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Have the Baby Boomers (people between the ages of 55 and 75) messed things up for the Millennials in terms of getting on the Brentwood property ladder? Many bought their council houses in the 80’s and 90’s, meaning there are fewer affordable homes for today’s youngsters, thus driving up the demand for rental homes and the price of homes (making them less affordable). I decided to look at the figures, which do not make for good reading…

In 1980, the average Brentwood household income was just under £6,000 per annum and the average Brentwood house price was £36,806; whilst today, the average Brentwood household income is £33,078 per annum, yet the average household value is £514,000, meaning…

the average value of a Brentwood home was 6.13 times more than the average household income in 1980 compared to today, where it is 15.54 times a Brentwood household income

… it’s no wonder then that Millennials are pointing the finger at Baby Boomers!

And the problems don’t just stop there. Not only do the newspapers state there is a housing crisis of affordability, but also a crisis of the availability of homes for people to live in. The political parties using housing as a ‘vote getter’ mentioned stats such as in 1981 there were 5.1 million council houses and today that stands at 1.6 million. This is important because, as a substantial number of people will never be able to afford to buy, social housing plays a significant role in homing them.

It all looks rather damning and the phrase ‘OK Boomer’ looks quite apt.

(The phrase ‘OK Boomer’ become fashionable as it started as a way of showing Baby Boomers that things were “easier in the past”, yet now it has become just a way for younger people to discredit the views of older people).

Well, checking the stats, the political parties seemed to forget the number of Housing Association homes have risen from 0.4m to 2.6m homes in that time, therefore, whilst there is a drop in social housing, it’s a net figure of 2.3m fewer social-rented houses, instead of the 3.5m in the paragraph above.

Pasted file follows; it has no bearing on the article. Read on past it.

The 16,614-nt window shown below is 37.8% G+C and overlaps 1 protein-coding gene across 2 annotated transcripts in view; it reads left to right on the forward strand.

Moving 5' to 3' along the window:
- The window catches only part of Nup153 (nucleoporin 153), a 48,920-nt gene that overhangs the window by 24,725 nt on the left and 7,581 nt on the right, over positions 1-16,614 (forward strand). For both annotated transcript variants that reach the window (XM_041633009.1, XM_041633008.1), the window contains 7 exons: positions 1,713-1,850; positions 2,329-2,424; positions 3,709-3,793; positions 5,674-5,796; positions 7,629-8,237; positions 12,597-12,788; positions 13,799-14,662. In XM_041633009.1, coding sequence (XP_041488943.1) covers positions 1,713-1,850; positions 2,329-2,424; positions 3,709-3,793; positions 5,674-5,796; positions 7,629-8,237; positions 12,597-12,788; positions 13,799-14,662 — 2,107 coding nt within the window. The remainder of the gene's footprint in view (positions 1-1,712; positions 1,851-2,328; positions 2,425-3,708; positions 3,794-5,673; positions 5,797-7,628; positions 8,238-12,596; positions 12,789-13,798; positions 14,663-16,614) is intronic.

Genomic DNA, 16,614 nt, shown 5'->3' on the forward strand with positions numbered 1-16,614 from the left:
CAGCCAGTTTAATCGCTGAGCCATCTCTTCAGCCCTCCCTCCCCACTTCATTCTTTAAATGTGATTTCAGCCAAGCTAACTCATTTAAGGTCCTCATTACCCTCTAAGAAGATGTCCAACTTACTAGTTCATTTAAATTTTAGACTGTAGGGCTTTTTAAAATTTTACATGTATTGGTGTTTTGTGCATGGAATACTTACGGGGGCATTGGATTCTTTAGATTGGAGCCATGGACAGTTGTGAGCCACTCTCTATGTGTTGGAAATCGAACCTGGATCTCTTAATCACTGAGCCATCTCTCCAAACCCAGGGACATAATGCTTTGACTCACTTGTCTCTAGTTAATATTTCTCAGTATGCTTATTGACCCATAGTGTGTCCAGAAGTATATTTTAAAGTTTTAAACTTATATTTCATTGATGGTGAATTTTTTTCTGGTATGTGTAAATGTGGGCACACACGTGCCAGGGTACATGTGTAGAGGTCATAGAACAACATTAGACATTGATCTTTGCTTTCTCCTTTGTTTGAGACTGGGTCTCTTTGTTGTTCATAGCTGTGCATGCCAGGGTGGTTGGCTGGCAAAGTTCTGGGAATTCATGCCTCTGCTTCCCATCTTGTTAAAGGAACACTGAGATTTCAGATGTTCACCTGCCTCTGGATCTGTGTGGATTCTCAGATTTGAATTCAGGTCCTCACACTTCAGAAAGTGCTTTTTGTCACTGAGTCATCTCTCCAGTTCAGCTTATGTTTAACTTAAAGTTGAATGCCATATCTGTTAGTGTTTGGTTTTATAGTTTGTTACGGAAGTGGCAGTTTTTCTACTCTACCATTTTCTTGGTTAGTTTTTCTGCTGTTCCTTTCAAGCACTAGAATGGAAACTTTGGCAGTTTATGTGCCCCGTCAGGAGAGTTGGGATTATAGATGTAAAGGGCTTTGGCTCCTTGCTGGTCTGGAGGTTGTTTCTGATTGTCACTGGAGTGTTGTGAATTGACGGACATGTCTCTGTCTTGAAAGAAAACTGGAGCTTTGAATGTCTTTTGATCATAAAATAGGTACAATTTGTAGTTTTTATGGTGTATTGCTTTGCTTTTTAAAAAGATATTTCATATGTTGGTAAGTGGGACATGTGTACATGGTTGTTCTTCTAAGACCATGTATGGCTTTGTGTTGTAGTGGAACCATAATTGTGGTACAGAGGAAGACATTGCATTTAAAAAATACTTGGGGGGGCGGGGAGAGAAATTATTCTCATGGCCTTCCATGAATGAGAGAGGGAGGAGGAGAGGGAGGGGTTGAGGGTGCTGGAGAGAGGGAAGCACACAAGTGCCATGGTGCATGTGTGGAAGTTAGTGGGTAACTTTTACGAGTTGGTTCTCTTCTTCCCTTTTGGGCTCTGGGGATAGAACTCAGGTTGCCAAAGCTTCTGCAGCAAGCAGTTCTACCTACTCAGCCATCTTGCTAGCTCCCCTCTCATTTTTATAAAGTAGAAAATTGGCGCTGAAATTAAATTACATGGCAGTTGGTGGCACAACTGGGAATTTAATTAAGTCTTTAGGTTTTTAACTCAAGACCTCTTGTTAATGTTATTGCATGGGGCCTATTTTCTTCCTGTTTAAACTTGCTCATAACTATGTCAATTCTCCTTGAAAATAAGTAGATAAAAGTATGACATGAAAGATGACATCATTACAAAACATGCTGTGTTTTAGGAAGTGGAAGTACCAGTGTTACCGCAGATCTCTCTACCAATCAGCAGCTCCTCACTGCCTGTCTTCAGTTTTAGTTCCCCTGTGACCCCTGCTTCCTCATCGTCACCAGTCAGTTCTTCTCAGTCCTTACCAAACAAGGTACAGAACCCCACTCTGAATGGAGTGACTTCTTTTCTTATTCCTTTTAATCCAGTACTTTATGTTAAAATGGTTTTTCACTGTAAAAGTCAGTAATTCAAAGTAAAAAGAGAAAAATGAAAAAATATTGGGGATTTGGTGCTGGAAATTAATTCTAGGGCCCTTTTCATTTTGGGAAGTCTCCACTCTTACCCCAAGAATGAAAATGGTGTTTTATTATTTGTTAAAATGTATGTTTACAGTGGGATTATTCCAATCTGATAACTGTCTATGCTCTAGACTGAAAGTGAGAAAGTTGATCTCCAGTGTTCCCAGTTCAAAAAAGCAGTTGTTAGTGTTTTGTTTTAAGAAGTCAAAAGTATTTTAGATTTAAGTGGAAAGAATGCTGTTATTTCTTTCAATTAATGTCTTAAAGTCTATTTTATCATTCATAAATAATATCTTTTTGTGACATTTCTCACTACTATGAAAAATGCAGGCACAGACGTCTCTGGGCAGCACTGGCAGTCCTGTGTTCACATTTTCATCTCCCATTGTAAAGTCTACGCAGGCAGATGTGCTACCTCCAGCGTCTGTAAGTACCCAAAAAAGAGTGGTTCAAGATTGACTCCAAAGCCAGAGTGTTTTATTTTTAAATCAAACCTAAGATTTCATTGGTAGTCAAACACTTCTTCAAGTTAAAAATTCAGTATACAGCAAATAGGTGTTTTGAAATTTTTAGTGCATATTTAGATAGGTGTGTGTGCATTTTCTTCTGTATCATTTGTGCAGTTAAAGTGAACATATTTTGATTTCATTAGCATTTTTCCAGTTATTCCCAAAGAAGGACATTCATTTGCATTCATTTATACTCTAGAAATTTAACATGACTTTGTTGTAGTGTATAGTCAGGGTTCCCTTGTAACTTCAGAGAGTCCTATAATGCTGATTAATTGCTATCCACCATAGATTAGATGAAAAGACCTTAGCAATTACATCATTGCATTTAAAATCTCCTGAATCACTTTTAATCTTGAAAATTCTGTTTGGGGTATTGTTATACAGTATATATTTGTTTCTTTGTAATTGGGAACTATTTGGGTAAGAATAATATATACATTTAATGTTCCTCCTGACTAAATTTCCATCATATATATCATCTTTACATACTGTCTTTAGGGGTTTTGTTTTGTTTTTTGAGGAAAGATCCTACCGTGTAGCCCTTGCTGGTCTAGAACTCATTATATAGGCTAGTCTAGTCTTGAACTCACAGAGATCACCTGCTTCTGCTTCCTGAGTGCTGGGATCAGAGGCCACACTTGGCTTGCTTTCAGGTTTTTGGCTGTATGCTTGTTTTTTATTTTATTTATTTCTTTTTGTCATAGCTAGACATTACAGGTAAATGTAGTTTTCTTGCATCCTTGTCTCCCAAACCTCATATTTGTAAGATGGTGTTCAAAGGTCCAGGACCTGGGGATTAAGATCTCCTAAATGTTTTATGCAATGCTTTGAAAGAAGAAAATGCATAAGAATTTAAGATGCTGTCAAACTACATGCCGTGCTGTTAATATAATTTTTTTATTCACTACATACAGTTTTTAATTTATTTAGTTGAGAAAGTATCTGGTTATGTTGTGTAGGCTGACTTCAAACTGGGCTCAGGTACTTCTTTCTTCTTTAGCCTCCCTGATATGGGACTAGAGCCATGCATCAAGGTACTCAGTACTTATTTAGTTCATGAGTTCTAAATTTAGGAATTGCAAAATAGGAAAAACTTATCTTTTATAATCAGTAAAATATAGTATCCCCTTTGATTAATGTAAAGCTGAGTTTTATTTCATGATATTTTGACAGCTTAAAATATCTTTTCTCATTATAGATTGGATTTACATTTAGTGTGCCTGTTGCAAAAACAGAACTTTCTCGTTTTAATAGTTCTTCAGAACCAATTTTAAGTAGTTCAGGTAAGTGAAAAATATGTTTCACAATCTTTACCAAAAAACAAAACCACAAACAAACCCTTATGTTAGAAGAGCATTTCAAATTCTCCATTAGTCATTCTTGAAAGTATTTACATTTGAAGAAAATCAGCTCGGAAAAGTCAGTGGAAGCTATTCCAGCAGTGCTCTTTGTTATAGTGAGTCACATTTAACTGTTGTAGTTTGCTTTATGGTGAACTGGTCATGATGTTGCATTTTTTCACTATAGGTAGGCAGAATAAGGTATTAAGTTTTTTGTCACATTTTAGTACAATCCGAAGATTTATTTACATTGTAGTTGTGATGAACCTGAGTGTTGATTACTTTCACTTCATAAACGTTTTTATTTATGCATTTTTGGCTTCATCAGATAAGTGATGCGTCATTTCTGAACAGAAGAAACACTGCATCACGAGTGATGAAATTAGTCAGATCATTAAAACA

Baby Boomers simply did the best they could with the circumstances they were given – it’s not like these older generations have been conspiring in the food aisles of Waitrose or M&S on how to mess things up for the next generation. There are fundamental underlying problems in British society that means things are difficult for our younger people – it’s everyone’s responsibility to solve those underlying problems – we can’t just blame the Baby Boomers. Millennials aren’t morally superior to Baby Boomers just because they didn’t grow up in the same era of economic growth and house price inflation.

What some people seem to forget is whilst Brentwood property values were lower, so were salaries. The true cost of affordability is the mortgage payments. Assuming someone bought an average property in 1980 and again in 2019, using a 95% mortgage at the prevailing mortgage rate of 17.8% in 1980 and the current 1.65%, today in Brentwood the mortgage accounts for 72% of the household income (assuming a single income) compared to 105.1% in 1980. This has to be one of the main reasons why many families became two wage households in the late 70’s/early 80’s as housing affordability was diminished with these eye watering high interest rates.

Things were much tougher for homeowners in 1980….

The issue here is something much deeper. Baby Boomers say it is the Millennials’ own fault they can’t afford to buy their own home because they spend all their money on ‘three holidays a year’, ‘avocado on toast’, going down the pub 3 times a week and buying the latest iPhone or suchlike – whilst Millennials accuse the Baby Boomer generation for ruining the housing market ‘per se’ by being selfish. Both are right and both are wrong.

Many Brentwood Baby Boomers are trying their best to help out their now grown up children with a deposit. They are fully aware of current Brentwood house prices compared to when they bought their own homes.

I am not a fan of attaching labels, be it Millennials, Baby Boomer or Gen-X.  It’s really a point of attitude and behaviour and circumstance rather than the date of your birth. Every generation has had its fair share of feast and famine and whilst I appreciate the irony of the title of this article, let’s stop labelling people and making assumptions, everyone needs to understand each generation’s issues and be more ungrudging to each other.